Last week Mary Magdalene encountered Jesus in the garden on the day of resurrection.  The writer of John echoed images from the Garden of Eden.  Resurrection ushers in a new creation—all is new again.

Today the disciples huddle together behind locked doors.  They likely had heard the Magdalene’s report (she might even be among them) but it didn’t make any difference.  They are frightened and laying low three days after Jesus’ crucifixion, afraid of what might happen next.

They’re trying to lock out enemies.  And a friend walks in.  Inexplicably, Jesus stands among them, offers a blessing of peace, and shows them his wounds.  Great joy and celebration ensue.  Then he breathes upon them and tells them to receive the Holy Spirit.

This act of breathing Spirit upon the disciples also echoes the creation stories of Genesis. God breathed life into the original human, who came from the earth.  In echoing the creation story, John reminds us once again that in resurrection the cosmos and everything within it is recreated.  New life is being breathed into the world.

And the breath still moves among us.  That’s a hard to grasp idea, but I tried to get to in a poem I wrote a couple years ago:

Taking It All In

I like to think of sharing air with sweet Jesus,

smiling and sorrowful and conjuring strong blessings.

I like remembering today’s air gave life to Lord Buddha,

steadily attaining the mind’s release.

Did the dust I inhale once make him sneeze?


I know this air carries also

the saliva from a slave woman’s scream.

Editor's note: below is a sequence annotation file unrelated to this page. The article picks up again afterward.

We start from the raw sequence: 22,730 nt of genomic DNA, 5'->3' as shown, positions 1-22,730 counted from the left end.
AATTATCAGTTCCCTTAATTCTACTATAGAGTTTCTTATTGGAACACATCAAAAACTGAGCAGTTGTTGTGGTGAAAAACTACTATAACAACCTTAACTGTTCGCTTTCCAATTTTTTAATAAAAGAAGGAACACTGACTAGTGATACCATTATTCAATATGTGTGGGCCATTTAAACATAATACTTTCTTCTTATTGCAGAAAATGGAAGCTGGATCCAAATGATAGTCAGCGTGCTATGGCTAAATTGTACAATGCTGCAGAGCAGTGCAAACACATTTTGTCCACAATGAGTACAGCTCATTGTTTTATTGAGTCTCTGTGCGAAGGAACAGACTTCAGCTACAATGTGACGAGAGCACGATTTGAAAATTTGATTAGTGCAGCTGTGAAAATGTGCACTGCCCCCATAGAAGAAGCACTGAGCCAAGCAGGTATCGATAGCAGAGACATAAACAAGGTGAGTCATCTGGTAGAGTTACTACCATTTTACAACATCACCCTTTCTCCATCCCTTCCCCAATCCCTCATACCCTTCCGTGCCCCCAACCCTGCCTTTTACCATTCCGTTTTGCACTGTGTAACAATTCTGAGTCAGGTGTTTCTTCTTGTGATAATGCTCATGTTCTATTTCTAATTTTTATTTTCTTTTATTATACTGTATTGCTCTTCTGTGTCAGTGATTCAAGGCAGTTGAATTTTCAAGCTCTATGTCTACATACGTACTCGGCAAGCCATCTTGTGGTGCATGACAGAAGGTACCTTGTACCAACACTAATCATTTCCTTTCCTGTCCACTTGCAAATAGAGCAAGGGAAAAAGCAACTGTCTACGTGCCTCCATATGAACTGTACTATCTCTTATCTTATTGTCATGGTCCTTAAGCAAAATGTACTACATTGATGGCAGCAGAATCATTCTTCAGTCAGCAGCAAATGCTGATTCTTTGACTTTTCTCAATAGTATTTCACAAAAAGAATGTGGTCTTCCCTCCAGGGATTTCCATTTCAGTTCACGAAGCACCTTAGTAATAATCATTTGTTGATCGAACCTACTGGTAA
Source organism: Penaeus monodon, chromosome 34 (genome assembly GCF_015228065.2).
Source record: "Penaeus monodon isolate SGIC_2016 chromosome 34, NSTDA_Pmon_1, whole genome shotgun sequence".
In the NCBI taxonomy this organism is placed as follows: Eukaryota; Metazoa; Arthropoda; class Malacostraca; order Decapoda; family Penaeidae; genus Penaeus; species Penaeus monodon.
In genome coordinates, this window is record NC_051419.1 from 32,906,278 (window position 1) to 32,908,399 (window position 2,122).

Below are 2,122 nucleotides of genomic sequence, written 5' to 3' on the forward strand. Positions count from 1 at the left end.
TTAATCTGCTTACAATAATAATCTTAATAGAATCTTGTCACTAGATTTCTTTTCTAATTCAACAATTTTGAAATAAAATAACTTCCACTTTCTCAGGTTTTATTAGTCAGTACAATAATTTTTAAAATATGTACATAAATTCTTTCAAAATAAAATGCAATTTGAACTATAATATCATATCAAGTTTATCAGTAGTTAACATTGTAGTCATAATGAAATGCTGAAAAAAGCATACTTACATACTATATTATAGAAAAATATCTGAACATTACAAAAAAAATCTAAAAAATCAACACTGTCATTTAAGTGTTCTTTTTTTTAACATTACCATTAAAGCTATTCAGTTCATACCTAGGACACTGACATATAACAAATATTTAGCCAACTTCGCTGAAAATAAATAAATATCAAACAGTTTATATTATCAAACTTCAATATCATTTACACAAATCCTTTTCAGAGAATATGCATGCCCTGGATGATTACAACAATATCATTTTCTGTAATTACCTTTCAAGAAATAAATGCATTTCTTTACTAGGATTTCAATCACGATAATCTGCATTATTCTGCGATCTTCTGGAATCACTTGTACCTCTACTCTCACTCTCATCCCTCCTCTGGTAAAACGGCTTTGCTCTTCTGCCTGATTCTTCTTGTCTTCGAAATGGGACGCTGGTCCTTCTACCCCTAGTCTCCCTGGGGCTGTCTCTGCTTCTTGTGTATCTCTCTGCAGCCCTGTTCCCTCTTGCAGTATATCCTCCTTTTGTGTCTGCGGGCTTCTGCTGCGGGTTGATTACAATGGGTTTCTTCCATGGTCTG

I like to imagine the otter’s splash

and the rain forest’s rhythms

forming the vapor lining my lungs.


All the earth enters me through this breath,

singular and slow

each atom already awakened

through infinite lives

shaped astonishingly

pulsing now through mine.


Imagine that some of the air Jesus breathed is in this room, now.  The air enlivened by his breath of Spirit moves among us, re-creating us.  You might think of it, I suppose, as Jesus performing CPR upon the world.  That is the spiritual possibility pointed to by today’s scripture.

“Receive the Holy Spirit,” Jesus says in verse 22 in most translations.  The Complete Gospels translates that verse to read, “Here is some Holy Spirit. Take it.”  In that rendering if the Greek, it seems to me that the disciples (or us) are given a choice.  Take it.  Or leave it.  Receiving the Spirit requires some willingness.  And some attentiveness.

But attentiveness to what?  There’s a lot going on in this passage.  It’s worth noticing, though, that Jesus says “Peace be with you” three times.  That makes it the most important message the writer wants us to hear.  Peace be with you.  May your relationships be restored.  May you know wholeness and healing.  May you be well.  May you walk in peace.  The manifestation of life’s power over death is the blessing of peace.  That blessing also still moves and vibrates in the air around us, just as the Spirit breathed upon the disciples dwells in the atmosphere.

Yet still, like the first disciples, we spend time locked up, sheltering in place.  We try to hide ourselves or protect ourselves from danger and risk and challenge.  We may huddle up inside of jobs and bank accounts and safe homes and routines that keep us safe from disruptions in our individual lives (we hope).  And despite whatever walls we put around ourselves, whatever doors we lock, the risen Christ can appear (though in ways we might not see).  Life, and the power of life, and the reality of new creation, persist and overcome.

The air that moves among us carries words of blessing and the Spirit of new creation, as surely as it did for the disciples.  It finds its way into whatever rooms we hide away in.  The Divine comes among us, still, and says “Here is some Spirit.  Take it.”

May we have the courage to accept the invitation and lay claim to the vibrant creation it offers.

-Rev. Ruth Moerdyk